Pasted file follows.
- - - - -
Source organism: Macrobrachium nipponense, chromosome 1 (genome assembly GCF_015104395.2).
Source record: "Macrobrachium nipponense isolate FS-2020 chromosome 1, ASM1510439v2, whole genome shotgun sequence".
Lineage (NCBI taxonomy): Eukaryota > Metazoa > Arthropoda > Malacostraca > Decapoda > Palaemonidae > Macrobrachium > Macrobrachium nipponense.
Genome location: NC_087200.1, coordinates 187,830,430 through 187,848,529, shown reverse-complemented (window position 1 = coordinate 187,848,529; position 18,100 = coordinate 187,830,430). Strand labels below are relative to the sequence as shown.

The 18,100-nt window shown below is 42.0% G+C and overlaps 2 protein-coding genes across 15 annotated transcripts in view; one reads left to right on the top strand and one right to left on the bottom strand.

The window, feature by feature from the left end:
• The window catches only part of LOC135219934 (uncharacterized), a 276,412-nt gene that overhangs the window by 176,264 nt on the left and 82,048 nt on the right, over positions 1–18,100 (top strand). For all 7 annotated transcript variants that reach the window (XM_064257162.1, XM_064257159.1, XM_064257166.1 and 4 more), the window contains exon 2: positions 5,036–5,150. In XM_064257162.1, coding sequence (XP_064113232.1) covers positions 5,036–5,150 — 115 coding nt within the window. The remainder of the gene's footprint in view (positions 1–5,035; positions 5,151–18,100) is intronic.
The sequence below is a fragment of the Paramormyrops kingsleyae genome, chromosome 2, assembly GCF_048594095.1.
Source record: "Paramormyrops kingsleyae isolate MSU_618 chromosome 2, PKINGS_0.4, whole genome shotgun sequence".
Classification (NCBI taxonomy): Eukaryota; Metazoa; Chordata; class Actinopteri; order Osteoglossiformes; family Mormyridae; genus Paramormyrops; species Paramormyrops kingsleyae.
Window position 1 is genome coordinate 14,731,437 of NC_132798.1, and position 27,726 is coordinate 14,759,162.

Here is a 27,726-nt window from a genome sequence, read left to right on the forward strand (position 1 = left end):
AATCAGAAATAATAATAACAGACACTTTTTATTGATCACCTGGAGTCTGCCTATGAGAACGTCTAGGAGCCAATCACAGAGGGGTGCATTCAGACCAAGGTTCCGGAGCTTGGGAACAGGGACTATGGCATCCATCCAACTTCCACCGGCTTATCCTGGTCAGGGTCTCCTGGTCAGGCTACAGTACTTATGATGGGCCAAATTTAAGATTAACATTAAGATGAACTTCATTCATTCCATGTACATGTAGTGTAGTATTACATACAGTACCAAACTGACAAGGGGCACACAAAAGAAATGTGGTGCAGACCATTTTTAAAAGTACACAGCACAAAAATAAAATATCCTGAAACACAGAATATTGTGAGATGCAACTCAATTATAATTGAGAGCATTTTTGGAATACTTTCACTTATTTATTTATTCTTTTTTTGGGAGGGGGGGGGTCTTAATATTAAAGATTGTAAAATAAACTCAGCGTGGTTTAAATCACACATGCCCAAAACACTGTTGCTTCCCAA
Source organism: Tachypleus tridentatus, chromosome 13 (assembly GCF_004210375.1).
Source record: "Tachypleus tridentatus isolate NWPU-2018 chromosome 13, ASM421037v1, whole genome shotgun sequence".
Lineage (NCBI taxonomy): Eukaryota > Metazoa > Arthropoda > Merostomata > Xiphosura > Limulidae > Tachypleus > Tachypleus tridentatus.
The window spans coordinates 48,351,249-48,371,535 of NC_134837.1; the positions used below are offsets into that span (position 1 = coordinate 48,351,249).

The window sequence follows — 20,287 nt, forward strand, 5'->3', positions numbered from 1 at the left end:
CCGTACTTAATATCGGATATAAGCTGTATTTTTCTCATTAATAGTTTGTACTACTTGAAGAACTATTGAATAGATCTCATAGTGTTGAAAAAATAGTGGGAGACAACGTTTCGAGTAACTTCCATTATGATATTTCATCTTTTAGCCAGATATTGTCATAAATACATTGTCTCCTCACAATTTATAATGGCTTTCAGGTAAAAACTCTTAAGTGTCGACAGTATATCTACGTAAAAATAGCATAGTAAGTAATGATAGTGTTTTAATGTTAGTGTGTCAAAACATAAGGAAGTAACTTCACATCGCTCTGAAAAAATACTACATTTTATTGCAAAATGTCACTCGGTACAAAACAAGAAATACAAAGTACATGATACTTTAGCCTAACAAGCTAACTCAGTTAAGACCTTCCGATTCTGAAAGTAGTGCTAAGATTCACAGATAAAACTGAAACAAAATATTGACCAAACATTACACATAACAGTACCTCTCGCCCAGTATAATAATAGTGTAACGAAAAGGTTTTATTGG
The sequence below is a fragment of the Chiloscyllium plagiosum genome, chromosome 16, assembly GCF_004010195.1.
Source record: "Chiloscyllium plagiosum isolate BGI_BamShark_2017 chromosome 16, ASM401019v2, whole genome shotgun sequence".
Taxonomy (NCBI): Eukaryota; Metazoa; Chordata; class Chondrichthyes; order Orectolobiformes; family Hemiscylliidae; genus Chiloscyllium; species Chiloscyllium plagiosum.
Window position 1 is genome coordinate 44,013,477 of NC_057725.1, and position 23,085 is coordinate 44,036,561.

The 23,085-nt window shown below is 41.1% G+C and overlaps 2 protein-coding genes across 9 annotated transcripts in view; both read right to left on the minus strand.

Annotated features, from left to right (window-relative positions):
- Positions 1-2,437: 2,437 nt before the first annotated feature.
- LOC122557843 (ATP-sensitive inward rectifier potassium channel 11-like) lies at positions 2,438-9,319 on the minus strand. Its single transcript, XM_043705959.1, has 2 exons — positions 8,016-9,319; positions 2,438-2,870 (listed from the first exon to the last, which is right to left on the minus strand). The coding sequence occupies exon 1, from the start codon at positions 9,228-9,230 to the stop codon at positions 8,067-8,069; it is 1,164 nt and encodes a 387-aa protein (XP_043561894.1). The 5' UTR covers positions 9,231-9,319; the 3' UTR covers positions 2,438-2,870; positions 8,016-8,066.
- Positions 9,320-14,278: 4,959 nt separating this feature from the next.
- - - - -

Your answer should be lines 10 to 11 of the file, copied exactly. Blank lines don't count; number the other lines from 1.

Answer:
Classification (NCBI taxonomy): Eukaryota; Metazoa; Chordata; class Actinopteri; order Osteoglossiformes; family Mormyridae; genus Paramormyrops; species Paramormyrops kingsleyae.
Window position 1 is genome coordinate 14,731,437 of NC_132798.1, and position 27,726 is coordinate 14,759,162.